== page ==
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Price was the deciding factor in their recent Bristol job, I understand.

 

Thanks for this - I had a hunch someone might know more. Also interesting that places are thinking about such firms to do what in the past would possibly have been done by those closer to home.

 

A

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An idea of price can perhaps be gained here. Would be interested to know how much mark-up the EMS have put on these, if any.

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Too much time in the vegetable patch?!...

 

You've forgotten about Skrabl. Skrable has been mentioned previously on the Message Board.

 

Installations are, for example, in Lyme Regis alsohere. I don't remember if any Message Boarders have reported on any recitals on Skrable organs.

 

 

=======================

 

 

Among vegetables, I would be a Savoy Cabbage.

 

Actually, I must have missed something, because I'd never heard of Skrabl organs until this post. (See below)

 

I suppose the two burning questions are whether their organs sound all right, and whether they fall down soon after being built.

 

Price may be a deciding factor, but quality would presumably be the principal aim for a new instrument. I'm just a wee bit puzzled about the Hudderfield connection, which sounds a remarkably parochial address for a Slovenian organ-builder.

 

Do I sniff a murky world of agents, sub-contractors, business partners or associates?

 

MM

 

PS:

 

I really AM a vegetable. Of course I've heard of Skrabl organs. There's a new one in Huddersfield, only 20 miles away from me, but I have yet to hear it.

 

http://www.dioceseofleedsmusic.org.uk/orga...uddersfield.php

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Do I sniff a murky world of agents, sub-contractors, business partners or associates?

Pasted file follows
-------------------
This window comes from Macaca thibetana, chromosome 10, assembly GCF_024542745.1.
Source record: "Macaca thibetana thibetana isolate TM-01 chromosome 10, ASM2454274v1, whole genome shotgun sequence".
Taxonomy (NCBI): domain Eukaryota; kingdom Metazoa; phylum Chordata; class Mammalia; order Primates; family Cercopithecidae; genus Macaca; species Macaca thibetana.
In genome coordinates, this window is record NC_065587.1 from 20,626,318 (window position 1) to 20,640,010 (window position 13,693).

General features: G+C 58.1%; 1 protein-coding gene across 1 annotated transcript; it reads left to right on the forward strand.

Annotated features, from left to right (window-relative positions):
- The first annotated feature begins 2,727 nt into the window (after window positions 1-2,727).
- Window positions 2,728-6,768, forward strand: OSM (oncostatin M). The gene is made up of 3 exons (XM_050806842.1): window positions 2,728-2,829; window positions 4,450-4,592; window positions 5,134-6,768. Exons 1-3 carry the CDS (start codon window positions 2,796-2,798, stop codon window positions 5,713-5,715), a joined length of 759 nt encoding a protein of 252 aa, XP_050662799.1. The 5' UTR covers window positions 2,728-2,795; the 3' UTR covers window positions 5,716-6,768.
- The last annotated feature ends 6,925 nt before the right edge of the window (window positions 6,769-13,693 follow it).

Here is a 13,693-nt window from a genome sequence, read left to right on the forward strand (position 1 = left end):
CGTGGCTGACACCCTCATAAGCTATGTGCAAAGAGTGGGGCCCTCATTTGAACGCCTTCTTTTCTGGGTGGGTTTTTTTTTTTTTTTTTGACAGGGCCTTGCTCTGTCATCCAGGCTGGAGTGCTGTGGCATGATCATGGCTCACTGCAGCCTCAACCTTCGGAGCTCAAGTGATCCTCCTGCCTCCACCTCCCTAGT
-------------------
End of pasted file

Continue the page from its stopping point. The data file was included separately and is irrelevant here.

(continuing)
Murky? Normal business practice, whether you make widgets or power stations.

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If I were wanting restorative or modernising work done ........

 

 

====================

 

 

If you need new gnashers, you can get them done in Poland for a fraction of the price. :wub:

 

 

MM

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Murky? Normal business practice, whether you make widgets or power stations.

 

 

=======================

 

Well, it's only murky if you don't know about it. I had a Rover 600 which was a Honda Accord with a few changes of detail, and because I knew that, I was extremely pleased.

 

That's not quite the same as the local main-dealer sending your nice new car to Bashitt & Bodgeit Ltd., for its first service.

 

Transparency......that's the word.

 

MM

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I've seen and played a 2 manual house organ by Skrabl, that looked similar to those being advertised in the Early Music Shop, though I know it wasn't acquired that way. I was extemely impressed by the quality of the action and it made a beautiful sound as well.

 

I've also had a look at the Lyme Regis organ. Again, the mechanics were first rate: absolutely stunning. It was perhaps less convincing tonally, I felt there was too much organ for the building, which had then been quietened down to make it work. It all sounded a bit restrained, and possibly a little confused in conception. Of course, this might not all be the fault of the builder.

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=========================

...Eastern Germany is now simply "Germany,"

In theory, yes. In practice there are still very noticeable differences: having visited the firm whom I represent in the former East several times, I get the impression that labour costs are probably still lower than in the West, and there is a glut of derelict factory spaces which would probably go for a song (I must emphasise that I'm guessing - I don't have concrete evidence, but that is certainly the strong impression one gets).